Wednesday, March 3, 2010

The Lost Gospel of Mary: The Mother of Jesus in Three Ancient Texts

Paraclete Press sent me a complimentary copy of The Lost Gospel of Mary by Frederica Mathewes-Green. The title might suggest a sensationalistic book which contains some supposedly lost gnostic writings that tell us about the real Mary--a Mary that is nothing like the Mary found in the Christian Scriptures. But that's not the case at all. Paraclete Press is probably trying to attract the attention of those who are interested in gnostic writings but the scholarship within the book is very good. The book contains three texts from the early church that are either about or addressed to Mary with lots of introductory material and commentary.

The first text is the longest and is my favorite. Most scholars refer to it as the Protevangelium of James. Frederica Mathewes-Green calls it the Gospel of Mary and her title is fitting. This was written sometime before AD 150 and is all about the life of Mary from her birth through the birth of Christ. In the early church some regarded it as canonical. It fills in some interesting information about her betrothal and supports the tradition that Mary remained a virgin through the birthing process. Frederica Mathewes-Green writes within the Eastern Orthodox tradition and offers a pretty balanced view of how we should regard this document. I don't see anything in this text that contradicts the Scriptures--just some filling in of details. I'm suspicious of a few of the details in the story but the bulk of it seems believable. There are a few translations of this text floating around the internet but this translations is the easiest read and has lots of helpful notes.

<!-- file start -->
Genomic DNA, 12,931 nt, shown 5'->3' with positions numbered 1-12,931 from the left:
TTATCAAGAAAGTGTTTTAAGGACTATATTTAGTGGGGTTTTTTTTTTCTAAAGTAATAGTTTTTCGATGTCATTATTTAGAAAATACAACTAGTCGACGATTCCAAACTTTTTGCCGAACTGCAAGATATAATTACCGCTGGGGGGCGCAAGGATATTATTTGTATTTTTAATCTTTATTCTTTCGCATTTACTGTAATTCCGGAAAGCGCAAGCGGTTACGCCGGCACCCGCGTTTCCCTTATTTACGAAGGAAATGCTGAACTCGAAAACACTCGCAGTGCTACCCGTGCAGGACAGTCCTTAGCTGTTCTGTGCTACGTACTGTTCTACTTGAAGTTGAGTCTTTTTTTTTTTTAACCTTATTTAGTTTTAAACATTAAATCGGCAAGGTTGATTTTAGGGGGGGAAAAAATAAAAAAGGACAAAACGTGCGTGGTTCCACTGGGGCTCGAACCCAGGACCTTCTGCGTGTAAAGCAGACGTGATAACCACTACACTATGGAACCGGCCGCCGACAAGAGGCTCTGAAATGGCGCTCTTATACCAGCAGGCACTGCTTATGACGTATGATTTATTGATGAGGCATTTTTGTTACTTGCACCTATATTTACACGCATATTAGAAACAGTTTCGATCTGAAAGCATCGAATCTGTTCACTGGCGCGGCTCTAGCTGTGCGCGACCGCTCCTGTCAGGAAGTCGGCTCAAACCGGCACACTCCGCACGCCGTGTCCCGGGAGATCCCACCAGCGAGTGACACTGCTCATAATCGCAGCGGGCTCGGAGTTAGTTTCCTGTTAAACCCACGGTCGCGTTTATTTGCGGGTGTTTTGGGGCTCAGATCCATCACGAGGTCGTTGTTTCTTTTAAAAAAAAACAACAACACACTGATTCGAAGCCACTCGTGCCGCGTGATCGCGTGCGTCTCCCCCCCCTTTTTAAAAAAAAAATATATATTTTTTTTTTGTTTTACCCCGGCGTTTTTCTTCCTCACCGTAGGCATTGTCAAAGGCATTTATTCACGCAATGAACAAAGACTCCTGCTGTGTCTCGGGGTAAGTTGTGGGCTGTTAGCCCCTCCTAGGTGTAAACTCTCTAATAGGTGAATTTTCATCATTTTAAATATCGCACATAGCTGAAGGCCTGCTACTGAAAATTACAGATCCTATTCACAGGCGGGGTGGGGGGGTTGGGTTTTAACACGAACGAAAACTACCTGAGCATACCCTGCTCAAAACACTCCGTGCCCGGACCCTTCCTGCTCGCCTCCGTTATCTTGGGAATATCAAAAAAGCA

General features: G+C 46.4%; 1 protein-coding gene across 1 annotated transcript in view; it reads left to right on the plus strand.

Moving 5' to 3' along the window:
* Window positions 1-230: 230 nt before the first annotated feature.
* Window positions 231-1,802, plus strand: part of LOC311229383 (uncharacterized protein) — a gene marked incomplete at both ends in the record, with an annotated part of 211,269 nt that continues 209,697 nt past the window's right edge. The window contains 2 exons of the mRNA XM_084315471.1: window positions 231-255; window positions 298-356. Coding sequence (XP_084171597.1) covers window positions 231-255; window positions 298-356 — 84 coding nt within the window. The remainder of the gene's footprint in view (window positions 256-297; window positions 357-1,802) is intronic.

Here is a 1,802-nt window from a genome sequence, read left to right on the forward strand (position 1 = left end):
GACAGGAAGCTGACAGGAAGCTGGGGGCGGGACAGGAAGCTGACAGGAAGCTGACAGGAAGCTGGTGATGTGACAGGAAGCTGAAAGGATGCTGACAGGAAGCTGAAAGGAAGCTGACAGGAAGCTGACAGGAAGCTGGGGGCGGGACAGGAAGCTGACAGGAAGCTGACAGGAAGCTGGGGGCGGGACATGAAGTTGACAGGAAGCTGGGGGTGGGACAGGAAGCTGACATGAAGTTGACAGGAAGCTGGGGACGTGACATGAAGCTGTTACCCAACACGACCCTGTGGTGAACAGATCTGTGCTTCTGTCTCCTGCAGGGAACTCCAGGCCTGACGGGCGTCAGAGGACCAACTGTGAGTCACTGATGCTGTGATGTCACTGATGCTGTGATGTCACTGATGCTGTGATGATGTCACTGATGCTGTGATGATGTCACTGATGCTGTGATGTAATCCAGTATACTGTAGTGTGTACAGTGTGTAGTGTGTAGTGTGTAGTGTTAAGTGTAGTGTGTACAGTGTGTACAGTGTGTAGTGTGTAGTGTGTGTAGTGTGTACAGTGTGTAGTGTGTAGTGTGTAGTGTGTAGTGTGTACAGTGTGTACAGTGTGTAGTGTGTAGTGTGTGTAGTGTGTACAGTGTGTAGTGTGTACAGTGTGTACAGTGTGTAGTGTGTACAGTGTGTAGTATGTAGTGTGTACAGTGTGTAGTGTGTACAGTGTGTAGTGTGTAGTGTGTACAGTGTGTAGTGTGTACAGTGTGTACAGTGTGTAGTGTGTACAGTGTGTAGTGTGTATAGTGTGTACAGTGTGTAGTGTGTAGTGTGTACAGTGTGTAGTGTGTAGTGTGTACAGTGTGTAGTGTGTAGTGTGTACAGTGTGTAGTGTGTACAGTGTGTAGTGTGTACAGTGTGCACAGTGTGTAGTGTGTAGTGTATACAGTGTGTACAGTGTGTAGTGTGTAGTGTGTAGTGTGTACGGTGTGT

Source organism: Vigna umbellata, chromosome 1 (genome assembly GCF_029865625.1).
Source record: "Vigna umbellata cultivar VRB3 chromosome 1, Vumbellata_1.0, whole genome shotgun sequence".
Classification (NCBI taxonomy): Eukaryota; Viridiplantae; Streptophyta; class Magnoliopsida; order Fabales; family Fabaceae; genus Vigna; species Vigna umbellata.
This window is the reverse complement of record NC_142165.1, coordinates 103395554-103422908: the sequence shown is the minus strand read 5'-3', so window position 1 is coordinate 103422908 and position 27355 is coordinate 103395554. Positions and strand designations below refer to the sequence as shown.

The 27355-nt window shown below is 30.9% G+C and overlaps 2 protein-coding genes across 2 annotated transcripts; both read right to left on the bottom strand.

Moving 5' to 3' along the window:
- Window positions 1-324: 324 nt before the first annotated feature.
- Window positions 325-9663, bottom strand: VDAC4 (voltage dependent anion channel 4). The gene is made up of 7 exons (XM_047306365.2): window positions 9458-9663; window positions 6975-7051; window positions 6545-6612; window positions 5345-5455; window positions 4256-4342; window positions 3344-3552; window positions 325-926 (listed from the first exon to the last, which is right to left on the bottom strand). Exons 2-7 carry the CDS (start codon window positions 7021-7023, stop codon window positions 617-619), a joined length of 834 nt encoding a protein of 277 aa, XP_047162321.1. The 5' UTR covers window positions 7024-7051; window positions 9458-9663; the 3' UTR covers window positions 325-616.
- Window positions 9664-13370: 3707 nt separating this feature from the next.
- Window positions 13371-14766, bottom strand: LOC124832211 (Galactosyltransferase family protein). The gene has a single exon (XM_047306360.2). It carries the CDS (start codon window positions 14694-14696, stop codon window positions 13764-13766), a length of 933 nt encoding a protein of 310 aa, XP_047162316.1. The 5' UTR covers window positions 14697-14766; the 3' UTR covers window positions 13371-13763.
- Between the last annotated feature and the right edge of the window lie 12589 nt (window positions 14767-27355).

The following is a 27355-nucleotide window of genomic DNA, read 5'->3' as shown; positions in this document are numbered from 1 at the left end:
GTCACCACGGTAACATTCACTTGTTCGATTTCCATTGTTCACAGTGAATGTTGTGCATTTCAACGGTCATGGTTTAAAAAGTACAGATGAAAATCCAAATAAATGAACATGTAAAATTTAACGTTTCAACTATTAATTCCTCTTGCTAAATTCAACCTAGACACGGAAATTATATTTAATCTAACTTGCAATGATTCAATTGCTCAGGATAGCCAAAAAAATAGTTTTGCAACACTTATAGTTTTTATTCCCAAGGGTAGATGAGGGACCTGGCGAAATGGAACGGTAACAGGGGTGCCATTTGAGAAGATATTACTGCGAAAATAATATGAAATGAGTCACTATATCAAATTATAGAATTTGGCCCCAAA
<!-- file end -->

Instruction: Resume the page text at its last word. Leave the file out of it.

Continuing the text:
The second text is a prayer addressed to Mary, asking her for protection that was written around AD 250. This text does not really tell us about Mary and who she is. I don't believe this is practice that we should imitate but it does help us understand how some in the early church understood Mary. Mary certainly does pray for us but we have no promise that Mary hears our prayers.

The third text was written by St. Romanos around AD 520. The Eastern Orthodox refer to it as the "Akathist Hymn." Frederica Mathewes-Green appropriately calls it the "Annunciation Hymn." It is sung from the perspective of Gabriel. There are many Scriptural allusions throughout the hymn and some very clever poetic work that brings out some profound theological truth. I'm not saying agree with everything the hymn says about Mary but there is much truth to be found there and some excellent poetry. Frederica Mathewes-Green does caution against taking some of the things that are said about Mary too literally.

I disagree with some of the theology of the book but I still recommend it highly. Frederica Mathewes-Green has a real gift for being able to communicate to those outside of her own tradition without pandering to them or misleading them.

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